Pakistan has accused an unnamed individual in India of sending threatening emails that caused New Zealand to abandon its cricket tour of the country just hours before the start of the opening match.
New Zealand scrapped its plans last Friday, citing a specific security threat to its cricket team without sharing the details of the threat.
New Zealand’s withdrawal dealt a massive blow to Pakistan’s hopes of staging regular international cricket, with England subsequently calling off its tours as well.
“The email was sent from an associated device in India using VPN [a virtual private network], showing IP address location of Singapore,” Pakistan information minister Fawad Chaudhry told reporters on Wednesday.
Chaudhry claimed that New Zealand received threatening emails before it arrived in Pakistan on September 11, including an email sent to the wife of Martin Guptill in which the cricketer received a death threat.
PCB Chairman Ramiz Raja spoke with the foreign media a day after the England and Wales Cricket Board announced withdrawing their sides from next month’s tour of Pakistan.
— Pakistan Cricket (@TheRealPCB) September 21, 2021
The information minister said Pakistan’s initial investigations revealed that the device from which an email to Guptill’s wife was sent was also registered in India.
Chaudhry said Pakistan will seek help from the INTERPOL to probe the matter.
“We believe this is a campaign against international cricket,” Chaudhry said.
England, meanwhile, called off its men’s and women’s teams tours of Pakistan scheduled for October citing “mental and physical well-being” of the players.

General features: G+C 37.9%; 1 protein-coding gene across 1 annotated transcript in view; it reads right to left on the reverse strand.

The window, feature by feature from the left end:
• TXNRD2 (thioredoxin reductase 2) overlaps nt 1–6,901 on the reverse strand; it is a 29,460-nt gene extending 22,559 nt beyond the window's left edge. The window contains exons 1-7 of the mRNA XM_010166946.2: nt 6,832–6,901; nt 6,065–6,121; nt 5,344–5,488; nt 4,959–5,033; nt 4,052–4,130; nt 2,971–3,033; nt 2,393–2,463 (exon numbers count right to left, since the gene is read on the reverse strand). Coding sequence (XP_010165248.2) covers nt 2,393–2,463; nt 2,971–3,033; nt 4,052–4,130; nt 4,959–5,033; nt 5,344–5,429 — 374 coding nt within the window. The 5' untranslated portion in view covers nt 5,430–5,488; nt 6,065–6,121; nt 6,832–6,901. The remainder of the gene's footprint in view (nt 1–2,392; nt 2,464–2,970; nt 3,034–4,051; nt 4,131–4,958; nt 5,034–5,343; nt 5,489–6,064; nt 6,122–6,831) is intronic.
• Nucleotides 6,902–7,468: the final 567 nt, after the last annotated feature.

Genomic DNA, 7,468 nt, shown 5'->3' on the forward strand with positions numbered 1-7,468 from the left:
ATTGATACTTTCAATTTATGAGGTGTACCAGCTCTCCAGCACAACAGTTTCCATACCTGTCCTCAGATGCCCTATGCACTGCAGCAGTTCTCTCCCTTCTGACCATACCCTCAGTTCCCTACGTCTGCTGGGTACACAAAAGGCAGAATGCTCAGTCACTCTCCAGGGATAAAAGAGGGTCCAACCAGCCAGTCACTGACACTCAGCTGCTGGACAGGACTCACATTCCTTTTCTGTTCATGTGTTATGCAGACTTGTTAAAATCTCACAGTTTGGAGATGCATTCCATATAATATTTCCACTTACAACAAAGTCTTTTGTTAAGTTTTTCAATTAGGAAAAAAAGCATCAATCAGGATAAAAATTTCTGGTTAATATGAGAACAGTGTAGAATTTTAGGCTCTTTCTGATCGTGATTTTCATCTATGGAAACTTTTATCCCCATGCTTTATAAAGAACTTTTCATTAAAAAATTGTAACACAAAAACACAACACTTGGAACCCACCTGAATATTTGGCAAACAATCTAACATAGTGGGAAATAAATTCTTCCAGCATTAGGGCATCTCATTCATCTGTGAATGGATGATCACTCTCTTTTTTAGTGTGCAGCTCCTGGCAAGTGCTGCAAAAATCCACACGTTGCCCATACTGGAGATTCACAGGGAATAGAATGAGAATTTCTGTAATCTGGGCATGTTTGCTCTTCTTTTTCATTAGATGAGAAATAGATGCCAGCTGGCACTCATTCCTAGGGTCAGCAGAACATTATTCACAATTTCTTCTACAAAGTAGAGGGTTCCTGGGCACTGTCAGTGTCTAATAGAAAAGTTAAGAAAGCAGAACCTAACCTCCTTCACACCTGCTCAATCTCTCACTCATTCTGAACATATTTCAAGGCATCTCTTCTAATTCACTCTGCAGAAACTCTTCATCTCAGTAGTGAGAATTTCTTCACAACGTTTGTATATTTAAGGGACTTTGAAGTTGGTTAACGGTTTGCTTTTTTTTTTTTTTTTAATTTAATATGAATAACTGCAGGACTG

However, the British high commissioner in Pakistan wrote on Twitter that he had not advised against the tour on security grounds and that the cricket board took the decision on its own.
— Christian Turner (@CTurnerFCDO) September 21, 2021
“The British High Commission supported the tour; did not advise against it on security grounds; and our travel advice for Pakistan has not changed,” Christian Turner said. “This was a decision made by the ECB, which is independent of the British government based on concerns for players welfare.”
England is scheduled to tour Pakistan for test and limited-overs matches late in 2022 and Turner said he “will redouble my efforts in advance of England’s Autumn 2022 tour”.
On Tuesday, Pakistan Cricket Board Chairman Ramiz Raja lashed out at what he called the “Western bloc” who he said “used and binned” his country.
Pakistan was a no-go zone for international cricket teams for a decade after armed fighters attacked the Sri Lanka team bus in Lahore in 2009.
The ambush killed seven people and injured several Sri Lankan cricketers.
International teams resumed touring Pakistan in 2019.